Palmer & Harvey has blamed a recent drop in service and availability levels on the hot summer weather in the UK.
Concerned retailers contacting The Grocer and approaching the wholesaler via Twitter have complained about a lack of availability on key lines, late deliveries and incomplete orders.
One retailer said he believed P&H’s availability had been in steady decline for some time. But the problem had become worse in the last few weeks, with many lines advertised in P&H’s price book not available to order, and more lines for which he had been able to place an order not being delivered. “Over the past weeks more and more lines have become unavailable to order. This is an irritation, but we have been able to cope by stocking alternate lines, although on branded lines this still puts a big dent in our stocking and our availability,” he said. “This week P&H seems to have gone into complete meltdown. Only 63% of our accepted order arrived today and that’s using P&H’s measure of availability. If I include the other lines that I could not place an order for, this declines to 60% availability.”
He went on to say that the response from the customer service team was that P&H had to reduce some orders to stores so that it could service more customers without cancelling orders altogether, and that this decision had been taken at head office level.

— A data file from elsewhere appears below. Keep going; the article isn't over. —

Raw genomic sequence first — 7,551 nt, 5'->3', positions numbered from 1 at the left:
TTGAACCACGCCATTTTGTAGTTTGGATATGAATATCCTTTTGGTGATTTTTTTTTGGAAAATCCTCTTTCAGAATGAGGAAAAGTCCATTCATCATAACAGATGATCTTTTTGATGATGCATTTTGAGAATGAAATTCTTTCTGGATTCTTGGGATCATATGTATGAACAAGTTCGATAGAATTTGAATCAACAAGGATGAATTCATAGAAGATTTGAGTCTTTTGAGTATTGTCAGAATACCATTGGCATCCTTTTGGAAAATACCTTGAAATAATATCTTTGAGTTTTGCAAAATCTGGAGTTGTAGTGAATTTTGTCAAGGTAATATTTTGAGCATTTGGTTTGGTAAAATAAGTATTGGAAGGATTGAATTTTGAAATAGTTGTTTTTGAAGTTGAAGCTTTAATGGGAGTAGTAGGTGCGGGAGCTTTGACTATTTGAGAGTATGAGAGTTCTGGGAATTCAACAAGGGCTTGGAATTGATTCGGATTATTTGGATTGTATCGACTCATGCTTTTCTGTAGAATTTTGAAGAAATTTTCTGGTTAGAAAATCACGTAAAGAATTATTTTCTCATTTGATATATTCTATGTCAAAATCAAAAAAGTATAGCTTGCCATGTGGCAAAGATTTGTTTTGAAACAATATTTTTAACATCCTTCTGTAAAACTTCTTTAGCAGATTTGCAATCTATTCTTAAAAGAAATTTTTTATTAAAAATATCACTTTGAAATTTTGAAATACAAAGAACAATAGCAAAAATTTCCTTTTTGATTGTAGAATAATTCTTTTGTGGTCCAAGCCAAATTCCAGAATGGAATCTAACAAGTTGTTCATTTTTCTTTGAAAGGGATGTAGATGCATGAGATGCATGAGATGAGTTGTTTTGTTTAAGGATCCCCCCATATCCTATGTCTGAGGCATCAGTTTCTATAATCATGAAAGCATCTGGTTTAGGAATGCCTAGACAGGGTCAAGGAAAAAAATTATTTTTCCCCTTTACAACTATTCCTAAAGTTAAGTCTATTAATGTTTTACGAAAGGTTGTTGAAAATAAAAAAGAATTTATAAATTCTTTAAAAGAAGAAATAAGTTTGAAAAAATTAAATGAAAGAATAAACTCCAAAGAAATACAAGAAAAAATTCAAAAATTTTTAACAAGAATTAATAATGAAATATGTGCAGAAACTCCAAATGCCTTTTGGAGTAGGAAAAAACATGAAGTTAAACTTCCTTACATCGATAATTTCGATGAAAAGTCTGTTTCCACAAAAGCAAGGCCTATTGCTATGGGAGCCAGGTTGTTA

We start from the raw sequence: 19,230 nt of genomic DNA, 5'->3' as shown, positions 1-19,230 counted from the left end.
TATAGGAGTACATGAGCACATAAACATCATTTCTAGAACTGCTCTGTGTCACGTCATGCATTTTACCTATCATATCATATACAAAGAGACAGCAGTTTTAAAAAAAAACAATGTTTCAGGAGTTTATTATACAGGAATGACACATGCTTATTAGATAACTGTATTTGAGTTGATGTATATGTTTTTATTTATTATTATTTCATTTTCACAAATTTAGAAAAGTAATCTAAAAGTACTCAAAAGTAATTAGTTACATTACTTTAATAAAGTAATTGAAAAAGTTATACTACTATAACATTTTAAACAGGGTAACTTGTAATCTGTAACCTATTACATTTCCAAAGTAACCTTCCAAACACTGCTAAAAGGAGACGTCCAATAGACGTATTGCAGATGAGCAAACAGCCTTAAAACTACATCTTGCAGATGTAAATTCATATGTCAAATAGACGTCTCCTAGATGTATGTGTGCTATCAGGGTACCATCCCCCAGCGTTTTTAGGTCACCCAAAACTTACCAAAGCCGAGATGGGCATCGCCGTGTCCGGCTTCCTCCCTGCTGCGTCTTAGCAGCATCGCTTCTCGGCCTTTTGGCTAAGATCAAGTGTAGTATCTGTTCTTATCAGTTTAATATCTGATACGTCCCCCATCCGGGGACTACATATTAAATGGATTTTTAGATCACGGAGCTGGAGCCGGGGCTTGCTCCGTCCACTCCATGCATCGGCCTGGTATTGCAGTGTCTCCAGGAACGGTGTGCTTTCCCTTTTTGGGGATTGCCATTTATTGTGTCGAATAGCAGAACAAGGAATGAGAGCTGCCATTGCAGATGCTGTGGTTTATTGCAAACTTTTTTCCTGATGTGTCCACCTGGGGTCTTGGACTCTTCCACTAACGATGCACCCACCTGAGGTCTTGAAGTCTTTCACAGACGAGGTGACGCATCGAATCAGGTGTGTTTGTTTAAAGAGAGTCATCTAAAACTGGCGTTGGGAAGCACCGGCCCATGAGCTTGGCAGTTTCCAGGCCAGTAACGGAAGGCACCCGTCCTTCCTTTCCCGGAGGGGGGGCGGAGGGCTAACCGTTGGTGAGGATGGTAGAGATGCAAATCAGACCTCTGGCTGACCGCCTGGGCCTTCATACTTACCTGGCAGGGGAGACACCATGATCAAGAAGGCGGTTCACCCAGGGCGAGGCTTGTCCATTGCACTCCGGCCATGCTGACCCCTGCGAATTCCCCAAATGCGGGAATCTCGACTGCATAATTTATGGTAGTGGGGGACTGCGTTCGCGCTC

Last week a retailer at Costcutter Epsom complained its P&H delivery had arrived two days late, while Iden Village Stores tweeted it had “only received 40% of our P&H order today and cut off twice by their customer service”.
A P&H spokeswoman said: “Following a long spell of warm weather, leading to unprecedented demand, we are working closely with our suppliers and customers to provide the best possible service we can during this challenging period. We expect our normal high service levels to return promptly.”
The spokeswoman did not comment on whether there was any link between the availability problems and wider upheaval surrounding P&H. The wholesaler recently completed a major refinancing deal and secured a three-year extension to its crucial Tesco supply contract. However, it is also understood that the business has been put up for sale and a number of senior directors have departed in the last few months. CEO Tony Reed who joined last year is currently working on a turnaround strategy.
One P&H insider told The Grocer this week that stock was being prioritised for its biggest contracts such as Tesco and thus independents were being hardest hit.